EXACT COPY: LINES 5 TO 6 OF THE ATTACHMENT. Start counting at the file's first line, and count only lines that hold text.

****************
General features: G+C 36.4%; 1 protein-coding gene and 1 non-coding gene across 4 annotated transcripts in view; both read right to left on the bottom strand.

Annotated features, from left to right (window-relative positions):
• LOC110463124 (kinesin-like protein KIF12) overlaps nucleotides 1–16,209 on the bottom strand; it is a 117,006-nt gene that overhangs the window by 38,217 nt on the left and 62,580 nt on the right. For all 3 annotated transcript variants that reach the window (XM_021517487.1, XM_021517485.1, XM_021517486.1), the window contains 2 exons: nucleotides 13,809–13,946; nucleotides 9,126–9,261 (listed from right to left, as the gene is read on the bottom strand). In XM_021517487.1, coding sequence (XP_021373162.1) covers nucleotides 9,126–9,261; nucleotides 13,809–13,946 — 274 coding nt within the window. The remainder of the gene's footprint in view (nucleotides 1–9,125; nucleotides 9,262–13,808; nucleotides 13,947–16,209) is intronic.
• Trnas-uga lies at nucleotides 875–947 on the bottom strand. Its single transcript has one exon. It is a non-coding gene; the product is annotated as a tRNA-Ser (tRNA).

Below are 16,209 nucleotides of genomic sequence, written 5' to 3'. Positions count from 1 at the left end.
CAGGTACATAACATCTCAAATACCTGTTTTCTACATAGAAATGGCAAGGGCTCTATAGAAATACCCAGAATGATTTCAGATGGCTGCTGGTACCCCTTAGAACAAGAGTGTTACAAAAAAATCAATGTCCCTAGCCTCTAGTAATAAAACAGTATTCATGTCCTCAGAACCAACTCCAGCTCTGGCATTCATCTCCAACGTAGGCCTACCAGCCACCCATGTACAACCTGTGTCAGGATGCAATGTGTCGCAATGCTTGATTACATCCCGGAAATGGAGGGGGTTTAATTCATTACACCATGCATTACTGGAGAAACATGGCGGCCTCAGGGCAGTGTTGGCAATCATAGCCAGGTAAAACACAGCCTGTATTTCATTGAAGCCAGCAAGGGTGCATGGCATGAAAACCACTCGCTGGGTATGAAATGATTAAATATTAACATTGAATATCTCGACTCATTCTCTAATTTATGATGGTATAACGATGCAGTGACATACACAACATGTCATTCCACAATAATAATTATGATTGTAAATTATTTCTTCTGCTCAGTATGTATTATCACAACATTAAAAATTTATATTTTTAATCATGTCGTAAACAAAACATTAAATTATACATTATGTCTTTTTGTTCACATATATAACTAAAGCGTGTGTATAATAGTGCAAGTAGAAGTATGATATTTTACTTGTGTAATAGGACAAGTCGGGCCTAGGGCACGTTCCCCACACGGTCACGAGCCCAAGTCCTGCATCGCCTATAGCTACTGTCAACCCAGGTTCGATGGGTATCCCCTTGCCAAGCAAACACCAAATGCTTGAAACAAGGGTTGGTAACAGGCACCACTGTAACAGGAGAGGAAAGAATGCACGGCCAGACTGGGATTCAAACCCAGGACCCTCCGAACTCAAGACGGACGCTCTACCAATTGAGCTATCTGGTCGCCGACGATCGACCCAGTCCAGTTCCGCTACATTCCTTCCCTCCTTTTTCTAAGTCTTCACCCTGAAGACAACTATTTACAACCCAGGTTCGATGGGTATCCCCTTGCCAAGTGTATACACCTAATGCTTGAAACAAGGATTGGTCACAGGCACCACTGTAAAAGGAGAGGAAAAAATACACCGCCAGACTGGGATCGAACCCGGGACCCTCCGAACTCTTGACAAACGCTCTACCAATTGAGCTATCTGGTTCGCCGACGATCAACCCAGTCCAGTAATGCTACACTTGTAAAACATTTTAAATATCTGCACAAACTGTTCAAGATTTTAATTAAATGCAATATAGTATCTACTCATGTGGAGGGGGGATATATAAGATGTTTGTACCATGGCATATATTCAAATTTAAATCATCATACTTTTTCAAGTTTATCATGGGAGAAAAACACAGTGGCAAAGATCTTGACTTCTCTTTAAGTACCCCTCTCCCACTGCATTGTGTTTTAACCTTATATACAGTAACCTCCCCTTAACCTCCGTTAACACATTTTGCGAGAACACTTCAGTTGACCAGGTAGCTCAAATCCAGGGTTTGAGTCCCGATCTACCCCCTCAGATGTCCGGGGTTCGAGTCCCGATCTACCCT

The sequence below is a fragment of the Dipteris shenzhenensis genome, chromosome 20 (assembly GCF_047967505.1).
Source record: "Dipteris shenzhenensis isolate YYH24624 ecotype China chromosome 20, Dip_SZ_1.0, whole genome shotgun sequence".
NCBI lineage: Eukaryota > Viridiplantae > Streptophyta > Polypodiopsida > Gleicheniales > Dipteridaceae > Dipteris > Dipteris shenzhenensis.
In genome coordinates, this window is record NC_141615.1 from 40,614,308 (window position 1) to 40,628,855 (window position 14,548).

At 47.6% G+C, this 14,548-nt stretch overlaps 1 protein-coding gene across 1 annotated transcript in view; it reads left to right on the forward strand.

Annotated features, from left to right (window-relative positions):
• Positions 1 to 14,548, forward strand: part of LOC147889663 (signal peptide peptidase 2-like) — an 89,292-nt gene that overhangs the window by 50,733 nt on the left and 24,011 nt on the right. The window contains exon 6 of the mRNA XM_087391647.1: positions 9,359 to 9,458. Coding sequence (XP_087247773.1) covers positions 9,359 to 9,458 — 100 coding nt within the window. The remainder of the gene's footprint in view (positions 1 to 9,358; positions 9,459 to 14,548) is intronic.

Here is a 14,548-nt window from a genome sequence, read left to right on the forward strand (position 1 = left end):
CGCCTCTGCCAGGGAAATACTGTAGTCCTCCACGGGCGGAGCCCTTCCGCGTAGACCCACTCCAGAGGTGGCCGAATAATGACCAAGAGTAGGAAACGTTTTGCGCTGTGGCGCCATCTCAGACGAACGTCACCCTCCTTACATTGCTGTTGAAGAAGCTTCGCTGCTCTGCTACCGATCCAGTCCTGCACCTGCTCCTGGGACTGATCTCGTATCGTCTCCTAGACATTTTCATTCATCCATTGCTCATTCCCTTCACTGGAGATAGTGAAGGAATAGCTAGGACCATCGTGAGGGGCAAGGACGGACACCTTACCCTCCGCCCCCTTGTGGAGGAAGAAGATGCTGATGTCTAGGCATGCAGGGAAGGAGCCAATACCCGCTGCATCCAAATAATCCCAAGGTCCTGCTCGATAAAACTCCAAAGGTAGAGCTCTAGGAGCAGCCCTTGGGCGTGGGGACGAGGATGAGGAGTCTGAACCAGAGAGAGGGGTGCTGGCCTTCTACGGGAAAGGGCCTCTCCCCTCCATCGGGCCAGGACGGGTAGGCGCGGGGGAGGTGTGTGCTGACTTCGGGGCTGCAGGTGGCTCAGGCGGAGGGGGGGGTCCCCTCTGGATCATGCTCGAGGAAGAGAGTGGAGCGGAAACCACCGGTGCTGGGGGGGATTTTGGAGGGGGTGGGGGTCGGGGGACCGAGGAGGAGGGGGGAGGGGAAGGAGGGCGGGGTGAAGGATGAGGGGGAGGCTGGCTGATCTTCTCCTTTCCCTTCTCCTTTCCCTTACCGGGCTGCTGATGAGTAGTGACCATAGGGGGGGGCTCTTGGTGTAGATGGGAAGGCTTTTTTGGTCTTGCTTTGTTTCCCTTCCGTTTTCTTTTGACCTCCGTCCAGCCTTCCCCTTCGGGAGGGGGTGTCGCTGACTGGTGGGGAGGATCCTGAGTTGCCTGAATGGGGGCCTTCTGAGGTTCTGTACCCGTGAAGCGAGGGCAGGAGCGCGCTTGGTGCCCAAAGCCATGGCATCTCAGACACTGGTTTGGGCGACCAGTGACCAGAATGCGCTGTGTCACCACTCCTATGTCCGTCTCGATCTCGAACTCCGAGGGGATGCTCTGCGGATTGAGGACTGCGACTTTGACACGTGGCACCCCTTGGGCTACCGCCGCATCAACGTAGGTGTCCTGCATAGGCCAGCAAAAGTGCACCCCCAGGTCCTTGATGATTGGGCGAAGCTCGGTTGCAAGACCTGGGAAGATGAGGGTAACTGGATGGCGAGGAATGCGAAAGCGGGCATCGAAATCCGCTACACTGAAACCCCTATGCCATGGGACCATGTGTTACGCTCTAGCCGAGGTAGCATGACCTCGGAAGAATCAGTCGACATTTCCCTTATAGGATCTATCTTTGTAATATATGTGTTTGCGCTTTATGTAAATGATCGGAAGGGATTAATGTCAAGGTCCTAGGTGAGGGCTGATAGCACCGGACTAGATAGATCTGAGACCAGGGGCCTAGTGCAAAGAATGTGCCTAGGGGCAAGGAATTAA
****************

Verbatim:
Below are 16,209 nucleotides of genomic sequence, written 5' to 3'. Positions count from 1 at the left end.
CAGGTACATAACATCTCAAATACCTGTTTTCTACATAGAAATGGCAAGGGCTCTATAGAAATACCCAGAATGATTTCAGATGGCTGCTGGTACCCCTTAGAACAAGAGTGTTACAAAAAAATCAATGTCCCTAGCCTCTAGTAATAAAACAGTATTCATGTCCTCAGAACCAACTCCAGCTCTGGCATTCATCTCCAACGTAGGCCTACCAGCCACCCATGTACAACCTGTGTCAGGATGCAATGTGTCGCAATGCTTGATTACATCCCGGAAATGGAGGGGGTTTAATTCATTACACCATGCATTACTGGAGAAACATGGCGGCCTCAGGGCAGTGTTGGCAATCATAGCCAGGTAAAACACAGCCTGTATTTCATTGAAGCCAGCAAGGGTGCATGGCATGAAAACCACTCGCTGGGTATGAAATGATTAAATATTAACATTGAATATCTCGACTCATTCTCTAATTTATGATGGTATAACGATGCAGTGACATACACAACATGTCATTCCACAATAATAATTATGATTGTAAATTATTTCTTCTGCTCAGTATGTATTATCACAACATTAAAAATTTATATTTTTAATCATGTCGTAAACAAAACATTAAATTATACATTATGTCTTTTTGTTCACATATATAACTAAAGCGTGTGTATAATAGTGCAAGTAGAAGTATGATATTTTACTTGTGTAATAGGACAAGTCGGGCCTAGGGCACGTTCCCCACACGGTCACGAGCCCAAGTCCTGCATCGCCTATAGCTACTGTCAACCCAGGTTCGATGGGTATCCCCTTGCCAAGCAAACACCAAATGCTTGAAACAAGGGTTGGTAACAGGCACCACTGTAACAGGAGAGGAAAGAATGCACGGCCAGACTGGGATTCAAACCCAGGACCCTCCGAACTCAAGACGGACGCTCTACCAATTGAGCTATCTGGTCGCCGACGATCGACCCAGTCCAGTTCCGCTACATTCCTTCCCTCCTTTTTCTAAGTCTTCACCCTGAAGACAACTATTTACAACCCAGGTTCGATGGGTATCCCCTTGCCAAGTGTATACACCTAATGCTTGAAACAAGGATTGGTCACAGGCACCACTGTAAAAGGAGAGGAAAAAATACACCGCCAGACTGGGATCGAACCCGGGACCCTCCGAACTCTTGACAAACGCTCTACCAATTGAGCTATCTGGTTCGCCGACGATCAACCCAGTCCAGTAATGCTACACTTGTAAAACATTTTAAATATCTGCACAAACTGTTCAAGATTTTAATTAAATGCAATATAGTATCTACTCATGTGGAGGGGGGATATATAAGATGTTTGTACCATGGCATATATTCAAATTTAAATCATCATACTTTTTCAAGTTTATCATGGGAGAAAAACACAGTGGCAAAGATCTTGACTTCTCTTTAAGTACCCCTCTCCCACTGCATTGTGTTTTAACCTTATATACAGTAACCTCCCCTTAACCTCCGTTAACACATTTTGCGAGAACACTTCAGTTGACCAGGTAGCTCAAATCCAGGGTTTGAGTCCCGATCTACCCCCTCAGATGTCCGGGGTTCGAGTCCCGATCTACCCT